Originally Posted by Remo
This may have been already asked, if so I am sorry for asking again. How often do you OT sell out your old layers and replace them with chicks? Do most keep them until they die or do they sell all their layers every year or every 2 yrs and replace them with their offspring?
A.T. Hagin writes on another thread:
In a hen's pullet year (her first lay cycle) you will get 100% of whatever she is capable of laying in a year assuming proper feed and management. She should start to lay at about five to six months and will lay typically for a year which will take you up to the eighteen month mark.
At that point she needs to molt and refresh her egg laying internals. Once she's grown out her new set of feathers she should begin laying again. All other conditions being equal (disease, injuries, feed, management) she should then lay roughly 80% of the eggs she laid in her pullet year in her second lay cycle, but those eggs will be somewhat larger. So if she were laying large eggs in her first year you should get extra-large in her second.
At the end of another twelve month cycle she will then molt again then restart laying, but about 20% fewer than the previous year or roughly about 60% of what she laid in her pullet year.
Lather, rinse, repeat.
If you're keeping the birds as livestock that have to show economic practicality (as in pay for themselves) then chances are by the end of their second lay cycle they will no longer lay enough eggs to cover the cost of their feed so it will be time for them to ship out.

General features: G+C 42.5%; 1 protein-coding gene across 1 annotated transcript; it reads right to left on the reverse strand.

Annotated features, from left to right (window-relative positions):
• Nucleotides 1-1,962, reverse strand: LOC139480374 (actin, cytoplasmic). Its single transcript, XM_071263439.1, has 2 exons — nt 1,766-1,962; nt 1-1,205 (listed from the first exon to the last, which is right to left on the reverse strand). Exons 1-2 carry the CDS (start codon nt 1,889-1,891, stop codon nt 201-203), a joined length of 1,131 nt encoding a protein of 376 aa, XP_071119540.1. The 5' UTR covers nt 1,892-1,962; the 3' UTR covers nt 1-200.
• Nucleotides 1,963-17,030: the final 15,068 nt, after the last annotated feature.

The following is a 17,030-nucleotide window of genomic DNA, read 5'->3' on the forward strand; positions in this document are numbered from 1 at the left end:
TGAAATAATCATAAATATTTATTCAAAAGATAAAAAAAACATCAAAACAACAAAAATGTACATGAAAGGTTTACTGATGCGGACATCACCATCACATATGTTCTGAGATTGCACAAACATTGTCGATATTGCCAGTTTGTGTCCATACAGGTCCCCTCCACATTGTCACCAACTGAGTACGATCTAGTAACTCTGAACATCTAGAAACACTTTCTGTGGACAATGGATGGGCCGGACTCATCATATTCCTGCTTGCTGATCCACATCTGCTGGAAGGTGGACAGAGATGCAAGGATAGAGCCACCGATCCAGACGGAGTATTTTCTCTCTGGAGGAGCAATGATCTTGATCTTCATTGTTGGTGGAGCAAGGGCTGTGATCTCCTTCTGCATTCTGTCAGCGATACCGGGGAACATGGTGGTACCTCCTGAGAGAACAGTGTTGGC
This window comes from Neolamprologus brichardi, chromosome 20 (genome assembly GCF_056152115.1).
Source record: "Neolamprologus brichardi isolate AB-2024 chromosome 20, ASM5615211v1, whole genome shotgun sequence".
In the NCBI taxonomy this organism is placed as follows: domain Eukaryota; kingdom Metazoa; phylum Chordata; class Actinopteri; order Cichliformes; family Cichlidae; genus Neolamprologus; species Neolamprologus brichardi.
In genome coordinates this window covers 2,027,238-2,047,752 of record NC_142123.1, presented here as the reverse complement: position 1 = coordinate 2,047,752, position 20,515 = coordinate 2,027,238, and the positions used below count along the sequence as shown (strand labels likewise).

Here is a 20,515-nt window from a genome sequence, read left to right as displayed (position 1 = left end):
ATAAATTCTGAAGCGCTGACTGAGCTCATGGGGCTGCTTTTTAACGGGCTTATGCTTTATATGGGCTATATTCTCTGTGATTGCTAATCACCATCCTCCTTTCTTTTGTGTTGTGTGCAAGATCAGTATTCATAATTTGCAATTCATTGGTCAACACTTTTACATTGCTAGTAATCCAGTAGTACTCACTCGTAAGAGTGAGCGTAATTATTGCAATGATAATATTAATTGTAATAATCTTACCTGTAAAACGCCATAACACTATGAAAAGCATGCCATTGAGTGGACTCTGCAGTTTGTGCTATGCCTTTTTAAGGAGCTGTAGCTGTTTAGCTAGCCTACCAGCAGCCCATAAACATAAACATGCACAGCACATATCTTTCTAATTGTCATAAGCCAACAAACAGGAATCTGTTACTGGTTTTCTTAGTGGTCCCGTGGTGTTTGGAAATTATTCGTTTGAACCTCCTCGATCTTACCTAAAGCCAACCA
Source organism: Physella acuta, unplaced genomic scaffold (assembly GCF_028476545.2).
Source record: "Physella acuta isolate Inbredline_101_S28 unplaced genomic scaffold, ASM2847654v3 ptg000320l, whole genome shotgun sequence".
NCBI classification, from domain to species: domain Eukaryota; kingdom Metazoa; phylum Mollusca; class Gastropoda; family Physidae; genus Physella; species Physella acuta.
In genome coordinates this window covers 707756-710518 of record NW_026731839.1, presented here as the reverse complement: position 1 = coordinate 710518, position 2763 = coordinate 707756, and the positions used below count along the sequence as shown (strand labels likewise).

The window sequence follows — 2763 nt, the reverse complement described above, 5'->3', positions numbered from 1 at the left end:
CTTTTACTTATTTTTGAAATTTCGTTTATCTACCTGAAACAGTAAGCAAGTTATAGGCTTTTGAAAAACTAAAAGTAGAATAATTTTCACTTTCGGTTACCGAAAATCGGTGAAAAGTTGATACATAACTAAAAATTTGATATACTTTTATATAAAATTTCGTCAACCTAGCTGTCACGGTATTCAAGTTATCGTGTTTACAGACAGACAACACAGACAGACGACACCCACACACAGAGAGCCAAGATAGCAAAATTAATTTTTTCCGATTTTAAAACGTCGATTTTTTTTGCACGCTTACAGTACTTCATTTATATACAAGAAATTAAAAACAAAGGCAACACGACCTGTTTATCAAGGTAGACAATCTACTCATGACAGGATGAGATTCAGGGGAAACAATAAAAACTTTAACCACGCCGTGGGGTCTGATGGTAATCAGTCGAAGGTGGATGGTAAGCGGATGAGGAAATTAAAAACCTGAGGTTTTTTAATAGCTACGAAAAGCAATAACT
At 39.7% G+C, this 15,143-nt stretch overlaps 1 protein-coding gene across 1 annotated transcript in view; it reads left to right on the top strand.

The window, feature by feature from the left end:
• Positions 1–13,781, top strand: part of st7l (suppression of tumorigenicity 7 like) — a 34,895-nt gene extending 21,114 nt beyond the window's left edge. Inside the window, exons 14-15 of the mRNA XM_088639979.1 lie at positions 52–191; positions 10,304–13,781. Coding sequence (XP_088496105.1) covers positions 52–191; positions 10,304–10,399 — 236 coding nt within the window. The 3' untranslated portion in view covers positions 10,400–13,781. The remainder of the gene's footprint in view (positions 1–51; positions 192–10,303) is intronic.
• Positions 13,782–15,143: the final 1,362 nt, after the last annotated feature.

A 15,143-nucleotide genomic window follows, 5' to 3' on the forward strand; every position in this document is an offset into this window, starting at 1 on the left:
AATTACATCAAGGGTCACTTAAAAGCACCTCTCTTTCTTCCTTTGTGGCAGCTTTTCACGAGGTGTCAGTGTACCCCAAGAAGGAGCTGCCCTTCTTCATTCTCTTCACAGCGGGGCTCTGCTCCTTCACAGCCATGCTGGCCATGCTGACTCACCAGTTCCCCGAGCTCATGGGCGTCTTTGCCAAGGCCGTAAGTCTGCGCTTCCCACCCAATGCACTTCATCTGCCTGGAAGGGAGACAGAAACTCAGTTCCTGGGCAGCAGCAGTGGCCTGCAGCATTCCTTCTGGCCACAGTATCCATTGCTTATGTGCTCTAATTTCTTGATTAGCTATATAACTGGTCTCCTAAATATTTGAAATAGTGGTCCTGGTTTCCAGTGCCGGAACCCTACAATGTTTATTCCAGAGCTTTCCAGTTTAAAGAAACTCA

If you're keeping your birds as pets as in they don't have to lay enough eggs to pay for what it costs to keep them then you may keep them as long as you please.
Historically the poultry keeping model worked like this:
All through the year a poultryman would give his birds the visual once over to remove any obviously sick and otherwise non-productive birds. When the birds reached the end of their first lay cycle and were ready to molt the entire flock would be given a closer inspection. The non-thrifty birds would be culled and the remainder kept for a second year. Typically about half the flock would be culled and new birds brought in so you'd end up with about two-thirds first year layers and one-third second year. At the end of their second year the older birds would be culled unless the farmer was doing his own breeding. Then the best of the older birds would be retained for that purpose.
This is where the "get rid of them at the end of eighteen months" advice comes from. Whether it applies to you only you can decide. Some folks don't care, others must weigh the cost of feeding non-productive birds.
Edited by A.T. Hagan -